Santiago schoolchildren give president rousing serenade
RAIN lashed down on Puente Alto, one of the poorest districts of Santiago, but a children's orchestra and choir dispelled the gloom with a blast of'Carmina Burana'.
The music is familiar to most as the theme from 'The Omen', or the Old Spice ad.
But a live performance by schoolchildren brought President Michael D Higgins and his wife Sabina to their feet -- and raised the hairs on the back of the necks of everyone else in the modest surrounds of a school gymnasium.
The visit to the Columban Fathers' parish of San Matias on the outskirts of the Chilean capital was one of the final engagements on the President's itinerary in Chile.
Parish priest of San Matias, Fr Pat Egan, who is originally from Claremorris, Co Mayo, but has been in Chile for 49 years, said aid from Ireland had been hugely important, particularly during the Pinochet regime.
"The people here are delighted that President Higgins has come out to visit them. Their own president didn't turn up here except before the election when he was looking for votes -- but since then he hasn't been seen," he said.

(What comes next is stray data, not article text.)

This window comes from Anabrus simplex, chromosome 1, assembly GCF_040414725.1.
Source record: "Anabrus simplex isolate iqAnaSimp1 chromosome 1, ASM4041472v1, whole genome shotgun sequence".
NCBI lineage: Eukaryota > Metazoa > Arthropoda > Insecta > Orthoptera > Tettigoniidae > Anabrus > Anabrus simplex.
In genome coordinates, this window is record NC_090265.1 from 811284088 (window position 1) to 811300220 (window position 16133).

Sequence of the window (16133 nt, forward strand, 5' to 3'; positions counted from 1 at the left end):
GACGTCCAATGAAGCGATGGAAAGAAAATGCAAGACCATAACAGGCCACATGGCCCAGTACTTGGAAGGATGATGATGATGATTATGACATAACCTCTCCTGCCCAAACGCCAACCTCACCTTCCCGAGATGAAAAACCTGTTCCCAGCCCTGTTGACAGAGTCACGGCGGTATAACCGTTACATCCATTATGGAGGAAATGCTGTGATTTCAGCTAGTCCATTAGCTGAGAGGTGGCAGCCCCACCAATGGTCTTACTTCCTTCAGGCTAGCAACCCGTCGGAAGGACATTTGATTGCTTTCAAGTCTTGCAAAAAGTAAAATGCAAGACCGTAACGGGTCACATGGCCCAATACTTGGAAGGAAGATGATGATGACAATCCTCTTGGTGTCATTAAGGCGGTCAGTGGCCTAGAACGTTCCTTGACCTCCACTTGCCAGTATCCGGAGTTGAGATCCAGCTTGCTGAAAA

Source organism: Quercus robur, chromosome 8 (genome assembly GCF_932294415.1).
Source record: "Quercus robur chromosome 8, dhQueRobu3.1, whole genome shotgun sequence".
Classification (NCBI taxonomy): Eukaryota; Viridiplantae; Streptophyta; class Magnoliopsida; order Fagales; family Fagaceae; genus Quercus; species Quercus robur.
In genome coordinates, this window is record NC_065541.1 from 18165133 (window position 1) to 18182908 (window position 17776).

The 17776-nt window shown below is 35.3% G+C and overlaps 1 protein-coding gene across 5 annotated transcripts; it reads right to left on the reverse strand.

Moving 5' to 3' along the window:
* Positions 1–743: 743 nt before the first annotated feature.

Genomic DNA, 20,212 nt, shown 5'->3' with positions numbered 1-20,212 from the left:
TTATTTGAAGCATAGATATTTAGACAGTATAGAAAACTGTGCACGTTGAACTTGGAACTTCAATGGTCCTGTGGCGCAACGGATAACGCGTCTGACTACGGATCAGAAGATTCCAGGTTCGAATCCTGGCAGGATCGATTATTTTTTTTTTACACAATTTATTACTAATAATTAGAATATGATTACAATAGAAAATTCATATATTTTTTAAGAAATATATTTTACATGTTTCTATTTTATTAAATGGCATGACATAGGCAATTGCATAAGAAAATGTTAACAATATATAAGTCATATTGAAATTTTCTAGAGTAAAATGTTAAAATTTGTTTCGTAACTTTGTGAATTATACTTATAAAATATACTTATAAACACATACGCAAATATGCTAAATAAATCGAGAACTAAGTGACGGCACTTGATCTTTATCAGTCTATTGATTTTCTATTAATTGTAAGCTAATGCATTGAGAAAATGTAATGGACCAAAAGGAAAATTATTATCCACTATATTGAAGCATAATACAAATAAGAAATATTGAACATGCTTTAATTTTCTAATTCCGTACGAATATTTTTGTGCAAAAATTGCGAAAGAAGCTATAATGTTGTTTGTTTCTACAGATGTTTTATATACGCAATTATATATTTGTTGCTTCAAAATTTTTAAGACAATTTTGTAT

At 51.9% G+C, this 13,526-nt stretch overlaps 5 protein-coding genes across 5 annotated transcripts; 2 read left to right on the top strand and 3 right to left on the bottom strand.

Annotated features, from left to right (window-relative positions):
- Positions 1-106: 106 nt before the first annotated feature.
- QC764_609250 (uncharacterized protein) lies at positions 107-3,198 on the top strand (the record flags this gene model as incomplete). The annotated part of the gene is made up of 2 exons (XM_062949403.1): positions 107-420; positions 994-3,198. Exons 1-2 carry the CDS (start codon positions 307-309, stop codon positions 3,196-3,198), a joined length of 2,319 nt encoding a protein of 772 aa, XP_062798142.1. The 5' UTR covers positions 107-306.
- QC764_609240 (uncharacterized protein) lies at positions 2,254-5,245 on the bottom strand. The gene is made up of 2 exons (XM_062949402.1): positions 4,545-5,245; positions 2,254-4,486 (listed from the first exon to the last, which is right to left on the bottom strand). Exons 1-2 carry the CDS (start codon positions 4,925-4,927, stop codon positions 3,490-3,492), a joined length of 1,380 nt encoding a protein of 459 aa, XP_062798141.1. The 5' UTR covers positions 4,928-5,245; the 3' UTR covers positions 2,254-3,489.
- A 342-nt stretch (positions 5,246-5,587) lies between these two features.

During his South American visit, President Higgins met his Chilean counterpart Sebastian Pinera and members of the houses of parliament. Today he begins the second leg of his journey in Brazil. But meeting the ordinary Chileans in San Matias was just as important as his engagements with politicians.
"I've met very serious decision makers in contemporary Chile, but this morning was also very important to me to be back among the Chilean people who are talking about housing, about their children, about drug addiction and about making a life where poverty has not been eliminated," he said.
The president said his visit to Chile was "emotional", but also "authentic".
Earlier he laid a wreath at the tomb of the former socialist president Salvador Allende -- who committed suicide on September 11, 1973, on the day the military staged a coup against him -- and met his daughter Senator Isabel Allende.
Later, he paid homage to poet and Nobel Prize winner Pablo Neruda, whose work he admires. The president and Mrs Higgins laid a wreath at his grave outside his house in Isla Negra on the Pacific coast.
"It has been an extraordinarily emotional visit for me," the president said afterwards.